Wednesday, September 1, 2010
Book Review: The Unwritten Rules of Friendship: Simple Strategies to Help Your Child Make Friends
Author: Natalie Madorsky Elman and Eileen Kennedy-Moore
From the Book Jacket: "Nobody likes me" is a complaint that parents hear all too often, and few utterances make them feel more helpless. What can a parent do for a child who feels isolated, rejected, or out of sync with his or her peers?
This practical and compassionate handbook draws on the authors' experience working with thousands of children to offer you as a parent (or teacher or caregiver) tools you can use - including practical activities, games, and exercises - to identify a child's social strengths and to sharpen any child's social skills.
Nearly every child has trouble with social relationships in some way, at some time. Some children feel awkward in groups. Some have trouble resolving arguments. Some stick out in such a way that they become natural targets for bullies. And some seem virtually incapable of making friends. No matter what your child's situation - whether he or she is a born leader or a constant complainer, a wallflower or an unwitting aggressor, a poor sport or a perfectionist - you'll recognize your child's struggles in the case studies in this book. You'll discover why certain children don't "get" particular social conventions, and you'll learn simple strategies for increasing your child's awareness of the unspoken underpinnings of social interactions - knowledge that is essential to building, sustaining, and repairing relationships.
Why It's On My Bookshelf: INVALUABLE. I might just leave it at that and call this review done. Okay, but seriously The Unwritten Rules of Friendship is a wonderful resource. I've been using it for years and it is so HELPFUL to my work and how I view children. I read all kinds of parenting, counseling, and self-help literature aimed at kids so I know when I've got a good one when I just can't put it down and all I want to do is learn more and more about children. Sigh. It's a beautiful thing. I work with kids everyday on friendship. It's not something we talk about in the first week of school and then let it go. It's an ever evolving process. Relationships are tricky business and kids need all the help we can give them. HOWEVER, there is a way to do it so we don't become "helicopter" educators and parents. That's the number one reason I like this book. The strategies don't require me to "fix" all the problems. But I can at least help students navigate their way through the elementary years with an extremely good understanding of all the issues that accompany friendship. I've developed solid strategies and It's helped me develop language to use around friendship struggles.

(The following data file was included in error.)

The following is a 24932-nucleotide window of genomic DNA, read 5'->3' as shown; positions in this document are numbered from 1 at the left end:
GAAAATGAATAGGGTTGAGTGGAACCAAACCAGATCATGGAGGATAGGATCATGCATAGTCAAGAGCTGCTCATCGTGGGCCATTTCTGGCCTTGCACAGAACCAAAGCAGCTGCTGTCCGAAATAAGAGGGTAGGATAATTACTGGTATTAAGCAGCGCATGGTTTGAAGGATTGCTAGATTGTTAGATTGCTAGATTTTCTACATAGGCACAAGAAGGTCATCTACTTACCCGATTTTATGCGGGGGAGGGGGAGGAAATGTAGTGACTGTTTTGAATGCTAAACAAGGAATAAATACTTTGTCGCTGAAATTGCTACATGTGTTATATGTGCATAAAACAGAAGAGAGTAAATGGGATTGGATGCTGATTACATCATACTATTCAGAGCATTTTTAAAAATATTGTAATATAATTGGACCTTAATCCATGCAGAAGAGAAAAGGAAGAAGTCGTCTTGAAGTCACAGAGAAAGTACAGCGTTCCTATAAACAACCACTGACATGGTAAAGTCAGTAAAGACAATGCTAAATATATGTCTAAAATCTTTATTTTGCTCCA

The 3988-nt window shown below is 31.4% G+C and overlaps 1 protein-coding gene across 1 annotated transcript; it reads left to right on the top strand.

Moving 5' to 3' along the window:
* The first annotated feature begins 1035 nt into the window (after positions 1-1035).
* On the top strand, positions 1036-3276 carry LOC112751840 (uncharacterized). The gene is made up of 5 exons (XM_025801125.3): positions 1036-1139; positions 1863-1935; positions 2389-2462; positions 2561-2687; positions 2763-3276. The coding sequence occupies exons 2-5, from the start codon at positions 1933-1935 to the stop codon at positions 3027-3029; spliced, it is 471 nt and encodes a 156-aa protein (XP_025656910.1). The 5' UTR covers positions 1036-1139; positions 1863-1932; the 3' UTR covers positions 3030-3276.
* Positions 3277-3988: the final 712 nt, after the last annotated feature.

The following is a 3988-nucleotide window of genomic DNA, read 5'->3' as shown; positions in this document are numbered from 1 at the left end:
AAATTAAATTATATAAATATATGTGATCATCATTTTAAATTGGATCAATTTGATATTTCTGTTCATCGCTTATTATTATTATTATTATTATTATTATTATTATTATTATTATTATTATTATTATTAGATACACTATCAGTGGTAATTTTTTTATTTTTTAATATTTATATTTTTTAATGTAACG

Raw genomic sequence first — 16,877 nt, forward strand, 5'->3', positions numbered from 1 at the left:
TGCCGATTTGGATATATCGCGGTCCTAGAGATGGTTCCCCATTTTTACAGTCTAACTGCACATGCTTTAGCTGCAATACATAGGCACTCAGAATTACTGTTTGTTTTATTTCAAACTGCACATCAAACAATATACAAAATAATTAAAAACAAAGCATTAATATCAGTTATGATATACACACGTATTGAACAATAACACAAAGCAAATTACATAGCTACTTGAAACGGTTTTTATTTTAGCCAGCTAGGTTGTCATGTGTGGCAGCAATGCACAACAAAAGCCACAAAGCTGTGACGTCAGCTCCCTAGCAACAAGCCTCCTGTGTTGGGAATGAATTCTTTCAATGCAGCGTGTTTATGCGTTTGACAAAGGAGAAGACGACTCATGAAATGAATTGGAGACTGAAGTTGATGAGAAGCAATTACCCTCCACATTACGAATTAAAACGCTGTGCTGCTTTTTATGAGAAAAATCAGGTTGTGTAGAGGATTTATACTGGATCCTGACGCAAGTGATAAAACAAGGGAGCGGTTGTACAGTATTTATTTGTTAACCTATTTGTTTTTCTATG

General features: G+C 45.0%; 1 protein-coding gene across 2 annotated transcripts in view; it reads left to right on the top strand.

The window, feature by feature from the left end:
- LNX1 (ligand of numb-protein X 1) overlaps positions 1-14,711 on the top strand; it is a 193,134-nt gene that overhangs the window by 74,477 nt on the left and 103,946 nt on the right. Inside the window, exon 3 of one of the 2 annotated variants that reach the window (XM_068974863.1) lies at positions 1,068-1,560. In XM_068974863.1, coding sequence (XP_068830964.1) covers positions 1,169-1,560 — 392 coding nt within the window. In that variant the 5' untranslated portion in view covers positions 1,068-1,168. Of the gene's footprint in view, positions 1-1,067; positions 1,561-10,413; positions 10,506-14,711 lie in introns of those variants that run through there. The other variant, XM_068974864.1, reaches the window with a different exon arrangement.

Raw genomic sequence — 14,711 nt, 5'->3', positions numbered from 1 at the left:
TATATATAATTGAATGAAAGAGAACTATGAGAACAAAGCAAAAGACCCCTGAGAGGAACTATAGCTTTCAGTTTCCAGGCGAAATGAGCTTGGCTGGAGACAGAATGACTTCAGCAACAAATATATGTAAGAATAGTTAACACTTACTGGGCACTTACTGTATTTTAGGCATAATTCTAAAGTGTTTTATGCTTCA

Quote on the cover says, "This book is saturated with really good advice for parents and, at least indirectly, for children themselves." Really good advice is probably an understatement. Try awesome advice. Also, it's advice that makes sense. They don't throw a bunch of psycho babble at you. The authors have dedicated chapters to different types of children based on personality traits which is genius: The Vulnerable Child; The Intimidating Child; The Different Drummer; The Shy Child; The Short-Fused Child; The Little Adult; The Sensitive Soul; The Born Leader; and The Pessimistic Child. Each of those kids exists in some shape or form in my school. Over the years, I've received phone calls from frustrated parents or heard comments from teachers about how so and so can't make friends....this book offers hope. I will continue to recommend The Unwritten Rules of Friendship and look forward to re-reading it again this year as a refresher. Another thought - this might also be a great book club read for educators.